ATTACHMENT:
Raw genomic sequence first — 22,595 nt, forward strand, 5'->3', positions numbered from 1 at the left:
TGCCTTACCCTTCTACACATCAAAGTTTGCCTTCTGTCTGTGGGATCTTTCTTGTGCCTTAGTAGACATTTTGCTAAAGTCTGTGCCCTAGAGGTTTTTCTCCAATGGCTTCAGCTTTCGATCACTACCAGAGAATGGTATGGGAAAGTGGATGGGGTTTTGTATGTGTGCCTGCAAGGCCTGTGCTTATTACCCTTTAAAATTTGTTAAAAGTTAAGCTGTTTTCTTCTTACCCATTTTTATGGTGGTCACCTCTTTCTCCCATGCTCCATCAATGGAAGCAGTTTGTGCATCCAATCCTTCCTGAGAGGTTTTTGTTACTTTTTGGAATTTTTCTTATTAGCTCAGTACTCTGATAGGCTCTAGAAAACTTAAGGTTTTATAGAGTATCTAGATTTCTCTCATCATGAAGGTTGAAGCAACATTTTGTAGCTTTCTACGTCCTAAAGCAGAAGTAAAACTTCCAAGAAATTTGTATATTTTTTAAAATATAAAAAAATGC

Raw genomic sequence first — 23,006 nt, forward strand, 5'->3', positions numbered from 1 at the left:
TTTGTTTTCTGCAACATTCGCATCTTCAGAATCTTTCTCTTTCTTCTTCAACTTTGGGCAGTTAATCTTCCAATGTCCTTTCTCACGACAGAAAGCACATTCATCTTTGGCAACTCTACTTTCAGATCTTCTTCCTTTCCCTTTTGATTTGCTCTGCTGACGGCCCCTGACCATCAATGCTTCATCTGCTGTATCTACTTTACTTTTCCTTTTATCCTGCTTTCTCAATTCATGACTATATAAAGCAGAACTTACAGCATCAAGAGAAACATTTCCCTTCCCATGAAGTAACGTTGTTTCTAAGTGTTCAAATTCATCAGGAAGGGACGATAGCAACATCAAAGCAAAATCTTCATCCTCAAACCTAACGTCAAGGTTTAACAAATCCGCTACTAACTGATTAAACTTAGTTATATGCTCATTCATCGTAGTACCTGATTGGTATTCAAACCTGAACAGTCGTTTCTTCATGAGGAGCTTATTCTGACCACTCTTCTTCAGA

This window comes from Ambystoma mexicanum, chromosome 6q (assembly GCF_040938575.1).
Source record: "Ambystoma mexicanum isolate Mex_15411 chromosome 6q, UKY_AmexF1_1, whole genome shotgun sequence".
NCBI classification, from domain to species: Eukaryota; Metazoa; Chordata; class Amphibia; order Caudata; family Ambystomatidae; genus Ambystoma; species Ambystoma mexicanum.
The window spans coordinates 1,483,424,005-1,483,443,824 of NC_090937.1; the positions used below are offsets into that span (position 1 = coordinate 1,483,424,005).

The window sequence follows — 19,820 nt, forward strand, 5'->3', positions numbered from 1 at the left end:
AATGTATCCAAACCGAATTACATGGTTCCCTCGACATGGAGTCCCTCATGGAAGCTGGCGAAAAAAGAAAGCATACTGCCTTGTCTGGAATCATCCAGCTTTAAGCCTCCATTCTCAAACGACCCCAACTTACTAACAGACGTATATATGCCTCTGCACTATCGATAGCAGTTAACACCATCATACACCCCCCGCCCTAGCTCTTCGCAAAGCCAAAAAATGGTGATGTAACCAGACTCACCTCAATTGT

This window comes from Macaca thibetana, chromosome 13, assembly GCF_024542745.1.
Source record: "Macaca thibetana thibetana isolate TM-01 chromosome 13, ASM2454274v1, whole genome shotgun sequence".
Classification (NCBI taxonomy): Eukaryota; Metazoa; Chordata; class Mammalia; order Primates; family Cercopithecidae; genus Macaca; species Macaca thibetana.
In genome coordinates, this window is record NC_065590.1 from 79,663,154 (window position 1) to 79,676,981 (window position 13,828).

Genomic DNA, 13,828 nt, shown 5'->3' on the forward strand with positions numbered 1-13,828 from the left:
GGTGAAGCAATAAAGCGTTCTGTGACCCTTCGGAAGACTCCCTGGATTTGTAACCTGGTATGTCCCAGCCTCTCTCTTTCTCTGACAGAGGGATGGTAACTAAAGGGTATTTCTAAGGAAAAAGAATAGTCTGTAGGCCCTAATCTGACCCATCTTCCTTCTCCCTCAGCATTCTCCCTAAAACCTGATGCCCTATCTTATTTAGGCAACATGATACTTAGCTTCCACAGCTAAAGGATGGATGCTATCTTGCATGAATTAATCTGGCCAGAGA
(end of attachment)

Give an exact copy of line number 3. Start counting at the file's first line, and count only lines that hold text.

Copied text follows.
Raw genomic sequence first — 23,006 nt, forward strand, 5'->3', positions numbered from 1 at the left: